on zip codes, neighborhoods, and villages


Last week I had the privilege of participating in a house meeting. That phrase, “house meeting,” mostly makes me think of a group of roommates sitting down to figure out, really, WHO is leaving those gross dishes in the sink. This was different. Mississippi First hosted the meeting in Jackson with the purpose of pulling together a diverse group of community members to talk about education in our metro area. We talked about what we love, what we would change, what keeps us up at night. We talked with urgency in our voices, because public education matters. And the achievement gap is real.. Arne Duncan says that education is the civil rights issue of our generation.  And I think that’s true (within the American context, anyway). Across the nation kids are tracked based on their zip code, their income, the color of their skin… before they’re even born.

So many smart people have so many different ideas of how to “fix” all this. We talked about a lot of those ideas at the house meeting: funding, leadership, teacher quality, testing, Common Core, curriculum, etc. But in the end, we spent a lot more time talking about community. Because deep down in the heart of this messy, ugly problem is the fact that we’ve lost the village. We’ve created a system–through feeder patterns, private schools, suburbs, and carefully drawn geographical boundaries–where one set of kids can go to successful schools and those kids and their parents never really have to think about what’s happening to the children of people who don’t have that privilege.The real answer to the education crisis isn’t longer school days, better funding, teacher recruitment or grants. The answer here is the same as the answer to the water crisis in Africa, peace in the Middle East, or sex slavery in SE Asia. The answer is, as Auden would say, “You shall love your crooked neighbor with your crooked heart.” This sounds esoteric and vague. But I believe that on a base level loving our neighbors will be what God uses to wipe out ugly things like racism, poverty and inequality. That sounds like a really big statement, but just like Victor Hugo and the apostle John say: when we love others, this unseen God dwells with us.

And if we love our neighbors’ kids like we love our kids, we can’t sit there and let them drop out of schools that were failing them before they even hopped off the bus for the first time. If we love our city like we love ourselves, we can’t turn a blind eye and let it be blighted by racism and apathy. We don’t need fewer people making it worse. We need more people making it better. This answer is simple but not easy. It’s not a bill that needs to be passed by the House, it doesn’t require seventeen different budget strings. There are exactly zero pieces of red tape that need to be cut through. But it’s also gut-wrenchingly difficult, as dying to yourself usually is.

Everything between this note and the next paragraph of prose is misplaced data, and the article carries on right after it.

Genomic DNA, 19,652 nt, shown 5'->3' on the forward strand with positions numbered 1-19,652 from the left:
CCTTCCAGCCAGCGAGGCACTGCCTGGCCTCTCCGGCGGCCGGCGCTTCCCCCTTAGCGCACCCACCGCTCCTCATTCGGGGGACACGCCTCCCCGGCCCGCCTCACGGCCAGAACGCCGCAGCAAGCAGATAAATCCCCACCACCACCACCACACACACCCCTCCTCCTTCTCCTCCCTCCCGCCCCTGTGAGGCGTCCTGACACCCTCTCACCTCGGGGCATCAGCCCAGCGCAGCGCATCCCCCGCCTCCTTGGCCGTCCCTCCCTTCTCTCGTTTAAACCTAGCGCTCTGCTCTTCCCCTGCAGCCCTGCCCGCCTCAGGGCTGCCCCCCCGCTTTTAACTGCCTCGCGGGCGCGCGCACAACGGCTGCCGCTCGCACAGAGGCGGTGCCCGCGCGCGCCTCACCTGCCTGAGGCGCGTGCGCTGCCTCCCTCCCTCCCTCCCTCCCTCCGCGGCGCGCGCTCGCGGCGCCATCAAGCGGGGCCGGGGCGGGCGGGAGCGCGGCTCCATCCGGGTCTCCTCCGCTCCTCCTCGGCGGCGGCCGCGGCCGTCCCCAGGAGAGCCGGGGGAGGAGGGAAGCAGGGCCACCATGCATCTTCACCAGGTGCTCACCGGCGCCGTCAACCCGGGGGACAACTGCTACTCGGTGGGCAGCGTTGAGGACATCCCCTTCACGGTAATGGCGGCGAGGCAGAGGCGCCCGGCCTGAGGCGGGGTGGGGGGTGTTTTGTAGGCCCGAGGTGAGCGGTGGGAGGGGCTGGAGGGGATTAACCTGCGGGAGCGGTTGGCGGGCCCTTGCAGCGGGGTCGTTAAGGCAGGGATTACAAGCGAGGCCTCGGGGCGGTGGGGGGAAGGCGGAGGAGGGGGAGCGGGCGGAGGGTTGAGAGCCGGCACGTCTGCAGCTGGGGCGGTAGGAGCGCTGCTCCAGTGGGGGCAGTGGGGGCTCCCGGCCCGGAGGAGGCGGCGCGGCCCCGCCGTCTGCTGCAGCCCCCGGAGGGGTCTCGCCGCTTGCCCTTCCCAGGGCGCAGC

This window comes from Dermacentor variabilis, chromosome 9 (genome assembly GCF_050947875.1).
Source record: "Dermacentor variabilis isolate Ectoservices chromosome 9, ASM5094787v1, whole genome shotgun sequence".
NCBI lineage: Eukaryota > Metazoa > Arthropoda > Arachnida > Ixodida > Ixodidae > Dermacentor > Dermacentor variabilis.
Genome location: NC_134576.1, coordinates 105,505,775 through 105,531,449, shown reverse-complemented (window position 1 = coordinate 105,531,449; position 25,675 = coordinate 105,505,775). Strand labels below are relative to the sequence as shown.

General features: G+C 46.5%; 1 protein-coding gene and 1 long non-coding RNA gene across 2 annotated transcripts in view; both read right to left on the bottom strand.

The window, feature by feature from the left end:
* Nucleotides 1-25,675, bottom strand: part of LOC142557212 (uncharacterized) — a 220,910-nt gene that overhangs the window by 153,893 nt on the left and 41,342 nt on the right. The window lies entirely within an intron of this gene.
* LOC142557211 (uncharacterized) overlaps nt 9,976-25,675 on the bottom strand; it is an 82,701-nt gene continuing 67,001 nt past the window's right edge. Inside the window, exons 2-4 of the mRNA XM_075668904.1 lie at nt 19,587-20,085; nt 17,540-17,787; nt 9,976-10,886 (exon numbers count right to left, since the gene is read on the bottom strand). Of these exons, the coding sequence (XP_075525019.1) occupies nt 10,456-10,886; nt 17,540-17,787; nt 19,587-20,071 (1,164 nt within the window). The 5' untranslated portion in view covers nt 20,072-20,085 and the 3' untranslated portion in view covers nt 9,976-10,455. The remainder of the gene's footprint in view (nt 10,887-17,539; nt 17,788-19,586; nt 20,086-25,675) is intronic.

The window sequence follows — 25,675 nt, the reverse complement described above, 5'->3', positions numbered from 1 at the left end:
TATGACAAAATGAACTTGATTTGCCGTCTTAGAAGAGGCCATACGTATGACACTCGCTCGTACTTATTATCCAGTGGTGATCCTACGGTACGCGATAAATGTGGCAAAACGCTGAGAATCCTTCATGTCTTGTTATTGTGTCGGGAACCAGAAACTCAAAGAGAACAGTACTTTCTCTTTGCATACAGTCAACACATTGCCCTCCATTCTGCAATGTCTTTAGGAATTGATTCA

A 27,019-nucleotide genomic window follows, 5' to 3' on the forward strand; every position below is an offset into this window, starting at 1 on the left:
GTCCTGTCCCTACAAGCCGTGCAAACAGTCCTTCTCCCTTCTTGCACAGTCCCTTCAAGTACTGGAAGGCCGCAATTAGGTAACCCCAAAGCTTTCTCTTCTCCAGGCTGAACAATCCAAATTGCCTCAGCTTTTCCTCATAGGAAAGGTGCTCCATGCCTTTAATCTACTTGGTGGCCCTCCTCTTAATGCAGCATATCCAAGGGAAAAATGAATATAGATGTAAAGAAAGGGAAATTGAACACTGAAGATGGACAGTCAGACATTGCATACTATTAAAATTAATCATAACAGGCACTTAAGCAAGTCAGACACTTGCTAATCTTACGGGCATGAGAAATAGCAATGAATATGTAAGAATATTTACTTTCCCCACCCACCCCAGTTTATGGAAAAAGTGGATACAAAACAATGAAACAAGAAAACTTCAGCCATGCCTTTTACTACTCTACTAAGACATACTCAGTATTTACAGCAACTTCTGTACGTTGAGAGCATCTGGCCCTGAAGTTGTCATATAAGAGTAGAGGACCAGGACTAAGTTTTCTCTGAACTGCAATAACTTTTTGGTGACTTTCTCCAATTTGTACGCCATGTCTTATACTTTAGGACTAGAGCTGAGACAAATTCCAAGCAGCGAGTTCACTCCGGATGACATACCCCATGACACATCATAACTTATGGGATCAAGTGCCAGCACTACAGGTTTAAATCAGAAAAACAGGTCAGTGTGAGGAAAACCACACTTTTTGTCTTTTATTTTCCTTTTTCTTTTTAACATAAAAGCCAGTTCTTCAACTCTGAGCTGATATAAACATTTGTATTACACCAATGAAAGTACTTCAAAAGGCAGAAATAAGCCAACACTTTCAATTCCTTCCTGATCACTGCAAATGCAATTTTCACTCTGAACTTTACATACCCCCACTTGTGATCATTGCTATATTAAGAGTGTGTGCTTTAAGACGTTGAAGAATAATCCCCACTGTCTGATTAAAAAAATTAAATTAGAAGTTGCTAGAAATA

All month as I’ve geared up for school to start, I’ve been thinking a lot about how big the problem is. I’ve been thinking about kids all over our country who are getting off the bus every day with fear and dread in their hearts. I’ve been thinking about moms and dads who are putting them on the bus, wishing so fiercely that there was a better option. I’ve been thinking about teachers who are trying hard and feeling like it’s never enough. I’ve been thinking about our very own neighborhood that feeds into three low-preforming public schools.

But when I think about how big the problem is, I’m also dazzled by how big the answer is. By how beautiful the answer is. By the fact that this answer takes all of us. Not just teachers, principals, and curriculum writers. When a problem is this big, the solution can’t be thrust only upon a certain subgroup. The answer takes book buddies. It takes mentors. It takes people who tutor for a hour after work once a week. It takes lawyers, neighbors, doctors, musicians, bus drivers, policy makers, soccer moms, donors, and granddads. It takes hearts and minds and skill sets and wallets. We are all connected; we all belong to each other. We have to believe that this fact is a privilege and a joy, not a trial or inconvenience.

If this sounds a little bit emotional, it’s because it probably is. School started back today. I pulled up, parked, and got out of my car. As I turned to face the school, I saw a stream of parents and children, hand in hand walking up the steps. And just like last year, my eyes filled up with tears, thinking about how much rides on these next 180 days. Hoping that the village comes through. Reflecting on how blessed I am to be right here, in the middle of it all.

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2 Responses to on zip codes, neighborhoods, and villages

  1. Kathie Broom says:

    Great post! I love you!

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